Every day I waste my life. I spend my time doing menial labor—laundry, vacuuming, dishes, sweeping, chopping vegetables, grocery-shopping. I hold my breath and wipe little bottoms. I read nap time stories aloud and make school lunches. If I look at individual tasks, much of my day is spent doing menial labor—the type of work that doesn’t pay very well. In a world where value is measured in dollars, life as a stay-at-home mom doesn’t feel very important. And the world around us certainly doesn’t validate us for the decision.
A couple nights ago, while I fixed a quick pot of tomato soup and my husband Ben flipped grilled cheese sandwiches, I told him, “I’ve been working hard all day. But I’m not even sure what I got done.” He told me about a Sunday school lesson I had missed last Sunday. The lesson came from Paul’s words in Philippians 2:17:
“But even if I am being poured out as a drink offering upon the sacrifice and service of your faith, I rejoice and share my joy with you all.” The teacher, Dr. Spaetti, pointed out that mothers spend each day being poured out.
That certainly resonated with me. By the end of the day, I feel empty—not in the spiritual sense, but in the physical, bone-tired sense. But God sends His Spirit to refill me, so that I can get up and do it all over again the next day.
When I pictured myself as a vial, being poured out each day, I immediately thought of the woman who knelt down and anointed Christ’s feet with costly perfume. Just like her, we are daily pouring ourselves out on something that seems below us—something that requires us to kneel down at floor-level. The Pharisees stood around shaking their heads at this woman’s extravagant show of worship and sacrifice. They asked, “‘Why was the ointment wasted like that? For this ointment could have been sold for more than three hundred denarii and given to the poor.’ And they scolded her.” (Mark 14:3-9)
Just like Mary, we are surrounded by people shaking their heads, scolding. When the words go unspoken, we know what runs through their minds: She showed such promise when she was young. She was zealous, ambitious, gifted. She got a great education. She was a world-class soprano, an up-and-coming designer, a top-notch optometrist. Why is she wasting that on snot-nose kids and housekeeping? Doesn’t she know we pay minimum wage for those “skills” now?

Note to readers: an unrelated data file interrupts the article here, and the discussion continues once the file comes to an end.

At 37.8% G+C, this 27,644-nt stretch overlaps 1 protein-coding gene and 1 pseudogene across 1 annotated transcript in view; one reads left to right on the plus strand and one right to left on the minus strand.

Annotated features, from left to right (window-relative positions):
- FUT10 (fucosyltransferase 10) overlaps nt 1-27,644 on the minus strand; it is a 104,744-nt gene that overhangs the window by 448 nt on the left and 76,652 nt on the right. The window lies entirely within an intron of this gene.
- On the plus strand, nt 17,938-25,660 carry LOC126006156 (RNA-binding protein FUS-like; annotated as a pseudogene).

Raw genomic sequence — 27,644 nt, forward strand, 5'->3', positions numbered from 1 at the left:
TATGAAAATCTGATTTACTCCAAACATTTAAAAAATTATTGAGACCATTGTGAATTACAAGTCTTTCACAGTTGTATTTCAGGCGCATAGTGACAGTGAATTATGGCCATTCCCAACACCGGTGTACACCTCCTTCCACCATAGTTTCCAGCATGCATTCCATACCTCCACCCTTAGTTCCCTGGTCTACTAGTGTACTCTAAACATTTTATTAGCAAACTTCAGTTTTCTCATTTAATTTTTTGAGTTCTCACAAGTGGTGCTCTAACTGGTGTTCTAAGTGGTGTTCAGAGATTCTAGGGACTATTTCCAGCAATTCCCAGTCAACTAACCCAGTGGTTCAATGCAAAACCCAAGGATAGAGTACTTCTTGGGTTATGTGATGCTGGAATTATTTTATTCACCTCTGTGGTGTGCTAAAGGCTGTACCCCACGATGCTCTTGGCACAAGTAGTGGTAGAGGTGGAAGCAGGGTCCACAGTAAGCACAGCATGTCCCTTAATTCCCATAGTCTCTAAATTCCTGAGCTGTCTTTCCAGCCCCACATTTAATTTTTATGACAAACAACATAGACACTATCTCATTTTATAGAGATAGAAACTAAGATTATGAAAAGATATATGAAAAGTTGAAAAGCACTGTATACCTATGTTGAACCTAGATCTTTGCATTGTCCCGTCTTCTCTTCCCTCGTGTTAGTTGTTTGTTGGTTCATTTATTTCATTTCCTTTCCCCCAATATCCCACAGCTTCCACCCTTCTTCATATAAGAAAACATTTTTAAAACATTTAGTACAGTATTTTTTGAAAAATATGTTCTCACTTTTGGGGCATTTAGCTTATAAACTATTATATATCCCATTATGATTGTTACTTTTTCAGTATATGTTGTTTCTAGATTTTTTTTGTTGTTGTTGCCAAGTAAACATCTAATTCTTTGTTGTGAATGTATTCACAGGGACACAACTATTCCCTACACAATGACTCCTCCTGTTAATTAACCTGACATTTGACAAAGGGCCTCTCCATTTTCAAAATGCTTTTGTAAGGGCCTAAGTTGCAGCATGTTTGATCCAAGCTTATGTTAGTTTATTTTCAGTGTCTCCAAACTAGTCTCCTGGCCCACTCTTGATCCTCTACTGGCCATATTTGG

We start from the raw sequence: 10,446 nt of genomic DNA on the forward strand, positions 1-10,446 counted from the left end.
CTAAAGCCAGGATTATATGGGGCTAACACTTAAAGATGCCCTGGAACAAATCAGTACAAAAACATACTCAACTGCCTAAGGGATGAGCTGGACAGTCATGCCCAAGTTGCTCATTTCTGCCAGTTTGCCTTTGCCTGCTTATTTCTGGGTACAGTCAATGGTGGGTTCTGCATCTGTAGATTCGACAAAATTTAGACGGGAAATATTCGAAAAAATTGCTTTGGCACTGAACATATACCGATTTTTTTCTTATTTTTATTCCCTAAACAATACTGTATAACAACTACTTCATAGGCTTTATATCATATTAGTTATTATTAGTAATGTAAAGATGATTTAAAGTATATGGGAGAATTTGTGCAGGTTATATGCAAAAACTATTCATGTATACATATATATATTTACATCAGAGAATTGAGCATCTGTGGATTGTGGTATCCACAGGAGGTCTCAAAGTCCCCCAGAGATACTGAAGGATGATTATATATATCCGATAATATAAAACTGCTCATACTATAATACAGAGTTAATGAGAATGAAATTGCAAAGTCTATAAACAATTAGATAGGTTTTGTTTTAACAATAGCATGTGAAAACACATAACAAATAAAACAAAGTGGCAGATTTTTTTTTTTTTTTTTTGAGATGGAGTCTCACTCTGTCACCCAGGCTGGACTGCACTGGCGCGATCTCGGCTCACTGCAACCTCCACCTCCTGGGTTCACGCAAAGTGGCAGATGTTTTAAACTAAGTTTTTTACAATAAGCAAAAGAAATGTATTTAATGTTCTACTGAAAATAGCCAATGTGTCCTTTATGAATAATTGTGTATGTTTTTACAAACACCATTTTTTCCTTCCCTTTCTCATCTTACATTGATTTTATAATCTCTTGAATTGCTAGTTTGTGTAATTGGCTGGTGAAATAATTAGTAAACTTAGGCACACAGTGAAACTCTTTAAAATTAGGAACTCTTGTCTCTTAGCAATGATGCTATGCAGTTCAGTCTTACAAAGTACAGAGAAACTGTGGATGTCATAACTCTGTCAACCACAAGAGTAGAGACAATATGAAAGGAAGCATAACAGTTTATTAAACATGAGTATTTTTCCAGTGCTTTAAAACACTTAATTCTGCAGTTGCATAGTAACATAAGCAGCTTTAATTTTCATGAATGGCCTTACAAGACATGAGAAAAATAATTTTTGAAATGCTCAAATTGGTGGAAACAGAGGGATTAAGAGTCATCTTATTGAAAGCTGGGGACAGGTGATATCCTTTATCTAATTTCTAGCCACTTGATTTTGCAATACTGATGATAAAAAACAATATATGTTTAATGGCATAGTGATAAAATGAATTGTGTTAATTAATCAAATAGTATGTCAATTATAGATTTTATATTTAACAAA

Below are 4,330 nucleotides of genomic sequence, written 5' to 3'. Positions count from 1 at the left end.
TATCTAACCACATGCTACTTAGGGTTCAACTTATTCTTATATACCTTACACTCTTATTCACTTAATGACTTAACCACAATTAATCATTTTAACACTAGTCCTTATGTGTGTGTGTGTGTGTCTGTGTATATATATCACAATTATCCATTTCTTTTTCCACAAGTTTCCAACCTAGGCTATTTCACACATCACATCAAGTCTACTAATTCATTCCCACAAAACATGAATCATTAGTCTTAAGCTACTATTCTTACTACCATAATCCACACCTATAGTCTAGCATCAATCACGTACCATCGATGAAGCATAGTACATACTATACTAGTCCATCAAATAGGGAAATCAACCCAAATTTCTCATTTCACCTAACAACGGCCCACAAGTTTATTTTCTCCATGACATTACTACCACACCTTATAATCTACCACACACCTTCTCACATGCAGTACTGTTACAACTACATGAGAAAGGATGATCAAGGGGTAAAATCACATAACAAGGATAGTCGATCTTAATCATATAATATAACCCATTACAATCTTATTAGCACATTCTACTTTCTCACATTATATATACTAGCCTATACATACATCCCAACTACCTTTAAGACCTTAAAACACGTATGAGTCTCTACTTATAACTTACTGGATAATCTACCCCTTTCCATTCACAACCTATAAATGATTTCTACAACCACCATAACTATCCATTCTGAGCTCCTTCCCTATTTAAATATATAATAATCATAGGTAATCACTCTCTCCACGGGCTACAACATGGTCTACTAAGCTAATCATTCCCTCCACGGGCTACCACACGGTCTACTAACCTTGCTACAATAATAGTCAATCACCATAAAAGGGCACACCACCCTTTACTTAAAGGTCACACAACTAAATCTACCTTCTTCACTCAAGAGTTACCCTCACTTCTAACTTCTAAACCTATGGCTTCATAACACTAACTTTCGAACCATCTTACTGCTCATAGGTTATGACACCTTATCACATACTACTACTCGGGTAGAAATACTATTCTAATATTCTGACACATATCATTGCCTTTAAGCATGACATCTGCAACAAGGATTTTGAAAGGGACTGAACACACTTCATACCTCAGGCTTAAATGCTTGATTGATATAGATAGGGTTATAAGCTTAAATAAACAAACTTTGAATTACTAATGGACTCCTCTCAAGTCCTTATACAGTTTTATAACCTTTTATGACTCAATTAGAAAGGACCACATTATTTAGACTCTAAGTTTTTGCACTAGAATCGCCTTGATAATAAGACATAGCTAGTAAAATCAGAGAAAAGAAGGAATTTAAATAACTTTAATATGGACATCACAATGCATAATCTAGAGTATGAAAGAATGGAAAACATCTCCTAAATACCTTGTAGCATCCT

“What happened?” they ask. “Why are you wasting your life?”
Sadly, we often ask ourselves the same questions. “What am I doing here?” Everyone understands the hustle is necessary when we’re climbing the corporate ladder, or working our way into the job we *really* want. It’s understood that a good career requires putting in time doing something entirely unglamorous. But you and I look around at the unglamorous parts of motherhood, and we silently say to ourselves, “This is leading nowhere fast.”
Paul showed a lot of promise, too. And his work was far from glamorous. But what was he being poured out on? The sacrifice and service of the Philippians’ faith. His spiritual children required all sorts of arduous, humbling, and exhausting work from Paul. But he said “even if I am being poured out as a drink offering.” When we look at the big picture job of motherhood (and wifehood, too) it is for a far greater purpose: the lives we are pouring out for our children are for the building of their faith. When we mop the floor, we aren’t just keeping house.
Taken as a whole, all the little, demeaning tasks that fill our days amount to the shepherding of God’s own children, the creating of a home, the nurturing of little bodies and little souls. And just as a hired hand can’t be trusted to stick around when a wolf approaches the sheepfold, so a hired hand can’t be trusted to fight for the souls of our children.
So when you hear the voices echoing in your mind, voices saying that you are wasting your life, say this: “Just because I am being poured out does not mean I’m being wasted.” But make sure that what is being poured out of you is costly perfume. When we do our work with faithfulness and humility, for the purpose of eternity and not the purpose of a clean house and presentable children, then it is a beautiful fragrance that spreads, even to those shaking their heads. Sometimes the strength of the smell may be overpowering to those who object, but Christ said, “She has done a good deed to me.”